By now the champagne is chilled, the noisemakers purchased and the Aspirin at the ready.

As we prepare to say goodbye to 2015, billions around the world welcome Jan. 1 with one of the biggest parties of the year.

Since New Year's Eve is all about counting down, here's a by-the-numbers look at how we mark the annual event:

Celebrations in New York's Times Square

New Year Times Square 2014

Confetti is dropped on revellers at midnight during New Year's Eve celebrations in Times Square in New York on Jan. 1, 2014. (Gary Hershorn/Reuters)

The ball drop in Times Square is one of the world's most recognizable Dec. 31 celebrations.

  • One million people fill the square annually to watch the ball drop.
  • More than one billion additional people around the world tune in to watch the event on TV.
  • 907 kilograms of confetti will be dropped on revellers as the clock strikes midnight.
  • 5,386 kilograms is the weight of the star of the show, the famed New Year's Eve ball. It also measures 3.6 metres in diameter.
  • 2,688 Waterford Crystal triangles decorate the ball, in addition to the 32,256 LEDs that illuminate it. Together they can display more than 16 million colours and billions of patterns meant to create a "kaleidoscope" effect from the ball's perch high above Times Square.

Electricians Jason Andrle and Nick Bonavita install Waterford Crystal triangles on the Times Square New Year's Eve Ball. (Pearl Gabel/Reuters)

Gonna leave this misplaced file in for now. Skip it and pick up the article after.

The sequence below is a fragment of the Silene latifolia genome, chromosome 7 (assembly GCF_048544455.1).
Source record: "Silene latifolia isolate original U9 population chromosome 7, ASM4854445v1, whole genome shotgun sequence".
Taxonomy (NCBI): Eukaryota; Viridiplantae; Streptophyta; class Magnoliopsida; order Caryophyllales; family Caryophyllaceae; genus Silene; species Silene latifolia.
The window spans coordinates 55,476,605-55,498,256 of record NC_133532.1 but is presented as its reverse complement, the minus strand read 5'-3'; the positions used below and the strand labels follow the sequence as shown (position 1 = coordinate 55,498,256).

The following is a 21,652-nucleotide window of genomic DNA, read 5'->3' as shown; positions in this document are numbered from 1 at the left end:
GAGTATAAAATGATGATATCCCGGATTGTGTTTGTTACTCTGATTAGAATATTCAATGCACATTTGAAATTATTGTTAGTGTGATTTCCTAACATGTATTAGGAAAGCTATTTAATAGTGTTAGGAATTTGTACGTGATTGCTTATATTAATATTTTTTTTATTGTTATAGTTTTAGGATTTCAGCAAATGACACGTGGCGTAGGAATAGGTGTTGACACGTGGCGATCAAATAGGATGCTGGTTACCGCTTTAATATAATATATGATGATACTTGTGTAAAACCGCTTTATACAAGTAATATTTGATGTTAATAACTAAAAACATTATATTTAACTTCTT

• 1907: The first year the ball dropped, when the sphere — then made of iron and wood — weighed just 317 kilograms.
  • Zero public restrooms available for those in the Square.
  • $400: The cost of entry to the Olive Garden, one of only three restaurants listed as having a view of the ball on the Times Square website. That ticket will give you access to an open bar, a DJ and full buffet that, oddly, will not feature the chain's signature breadsticks.

  • 6,000 police officers will be guarding Times Square on New Year's Eve, a larger presence than past years due to the recent attacks in Paris and San Bernardino, Calif.

Extra security for Times Square2:20

Fireworks in Sydney

Half a world away, Australia's largest city gives the Times Square party a run for its money with Sydney's spectacular fireworks display. Now in its 20th year, the show is centred around a different theme each year: the theme for 2015-16 is City of Colour.

Australia New Years Eve

Fireworks explode over the Sydney Opera House and the Harbour Bridge during New Year's Eve celebrations on Jan. 1, 2015. (Rob Griffith/Associated Press)

  • An estimated 1.5 million people line Sydney's coastline to experience the pyrotechnic display.
  • An additional one billion people tune in via TV, especially since Sydney's celebrations take place hours before major events in North America and Europe.
  • Two shows take place: a family-oriented event at 9 p.m. and the main show at midnight.
  • Seven tonnes of fireworks will be set off this year, including 11,000 shells, 25,000 shooting comets and 100,000 individual pyrotechnic events.